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Leaving the corporate world for the Silicon Valley startup game can be akin to walking into a Kafkaesque universe, where nothing is what is seems and the uninitiated must proceed with caution.Chris Majors/Getty Images/iStockphoto

Want to leave your corporate job for the excitement of a Silicon Valley startup?

The notion may appeal to veterans of middle management who have tired of 360-degree performance appraisals and navigating complex, hierarchical structures. However, for the uninitiated, leaving the corporate world for startup-land can be akin to walking into a Kafkaesque universe, where nothing is what is seems and the uninitiated must proceed with caution.

Dan Lyons, a former technology editor at Newsweek, chronicles the lessons he learned after making such a leap in his new book, Disrupted: My Misadventure in the Start-up Bubble. Mr. Lyons' tale starts in 2012, with the familiar scenario of being laid off. After reporting on Silicon Valley for years, he decided to accept a job as a blogger at HubSpot, a company in Cambridge, Mass., that develops software programs for inbound-marketing campaigns.

However, from day one, Mr. Lyons, then 52, couldn't shake the feeling he had made a terrible mistake. He arrived at his new job with no one expecting him and no clear job description. His boss turned out to be someone just five years out of college, whose only experience was an entry-level job at Google and a couple of internships. The average age of the employees was just 26.

These were the first of many clues that he was the odd man out, but realizing that he had just come from a dying industry, he tried his best to fit in, even if it meant embracing made-up words such as "delightion" – used to describe the state of delighting customers – and attending meetings where the company's founder found it reasonable to bring a teddy bear.

Mr. Lyons found himself in a place that, like many other startup companies, doesn't sell a service but promises to change the world, creating a universe so magical that one plus one equals three. In other words, "It's what a bunch of kids in their 20s thought was cool," Mr. Lyons said in an interview.

Believing that your company is not merely about making money, but that there is meaning and purpose to what you do is a prerequisite for working in a Silicon Valley-style startup, Mr. Lyons explained.

"Drinking the Kool-Aid is a phrase everyone in Silicon Valley uses to describe the process by which ordinary people get sucked into an organization and converted into true believers. … How that differs from joining what might otherwise be called a cult is not entirely clear," he wrote in his book.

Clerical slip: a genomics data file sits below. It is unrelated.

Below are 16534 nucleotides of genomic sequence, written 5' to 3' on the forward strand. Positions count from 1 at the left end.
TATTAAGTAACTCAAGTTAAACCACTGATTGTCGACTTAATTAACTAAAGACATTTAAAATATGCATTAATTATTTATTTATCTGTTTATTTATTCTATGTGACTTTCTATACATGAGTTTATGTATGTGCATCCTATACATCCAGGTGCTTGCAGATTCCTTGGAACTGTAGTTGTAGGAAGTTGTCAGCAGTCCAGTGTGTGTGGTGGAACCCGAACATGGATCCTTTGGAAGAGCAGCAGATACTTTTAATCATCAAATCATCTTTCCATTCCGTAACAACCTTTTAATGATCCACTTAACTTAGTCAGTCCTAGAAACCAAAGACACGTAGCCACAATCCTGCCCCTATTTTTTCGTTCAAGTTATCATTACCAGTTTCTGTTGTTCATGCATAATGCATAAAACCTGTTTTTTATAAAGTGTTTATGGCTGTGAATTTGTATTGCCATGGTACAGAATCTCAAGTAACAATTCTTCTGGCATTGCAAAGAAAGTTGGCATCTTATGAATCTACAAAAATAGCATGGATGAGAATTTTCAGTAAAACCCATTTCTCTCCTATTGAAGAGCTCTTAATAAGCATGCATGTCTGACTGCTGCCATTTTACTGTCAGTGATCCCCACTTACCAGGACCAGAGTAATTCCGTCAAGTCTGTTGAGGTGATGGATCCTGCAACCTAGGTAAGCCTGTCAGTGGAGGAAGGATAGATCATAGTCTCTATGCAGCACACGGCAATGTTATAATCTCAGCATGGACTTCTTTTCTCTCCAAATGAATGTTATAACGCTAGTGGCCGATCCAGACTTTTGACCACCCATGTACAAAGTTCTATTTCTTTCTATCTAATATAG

While the book provides some fascinating, anthropological insights into this new workplace, it also serves as a cautionary tale for experienced employees who are considering making the leap.

For starters, previous industry expertise remains frowned upon. Instead, companies such as HubSpot, Mr. Lyons said, look for employees who are a "blank slate."

"You don't ever want to say around there, 'Well at my old company, we would do this.' No one wants to hear this. Nothing you learned at your old place can help you here. Experience is almost seen as an impediment or as baggage," Mr. Lyons said.

This leads to other problems that he sees as endemic to the startup world, including promoting managers who have no training and an extreme preoccupation with "cultural fit."

"There is this weird fetishization of culture and cultural fit, like the most important thing is working with someone you want to have a beer with. In my generation, if you made a friend at work, that's nice. You weren't going to work to find friends, nor would you expect to find people at work you'd want to hang out with. [To startup employees], work is their social life," he said.

Another startup quirk Mr. Lyons encountered is the notion that every idea is a good idea. He recounted one woman's suggestion to create an automatic blog idea generator, like Mad Libs, that would spit out headlines for customers to write about. On the day it launched, one client complained that when she prompted the system for blog suggestions about cervical cancer, the generator returned with "Five things Miley Cyrus and cervical cancer have in common." The idea was killed, but its originator received a promotion.

Mr. Lyons admits to making some mistakes, and learned that his own personal reinvention could only go so far. (He's gone back to freelance writing.) He observed that many of his contemporaries have made the leap more successfully, but often by transitioning to companies that have a more traditional or hierarchical structure, such as GE or IBM.

So what advice does he have for others in his situation – who find themselves out of work, in a vastly disrupted industry and looking for a lottery-ticket win in a startup that may one day go public?

If you can bite your tongue and deal with the lunacy, you might be okay, he says. But buying into the company's new vision is the best way to survive.

"You can't work there if you stay skeptical. You have to drink the Kool-Aid," he said.

Leah Eichler is founder and CEO of r/ally, a machine-learning, human capital search engine for enterprises. Twitter: @LeahEichler

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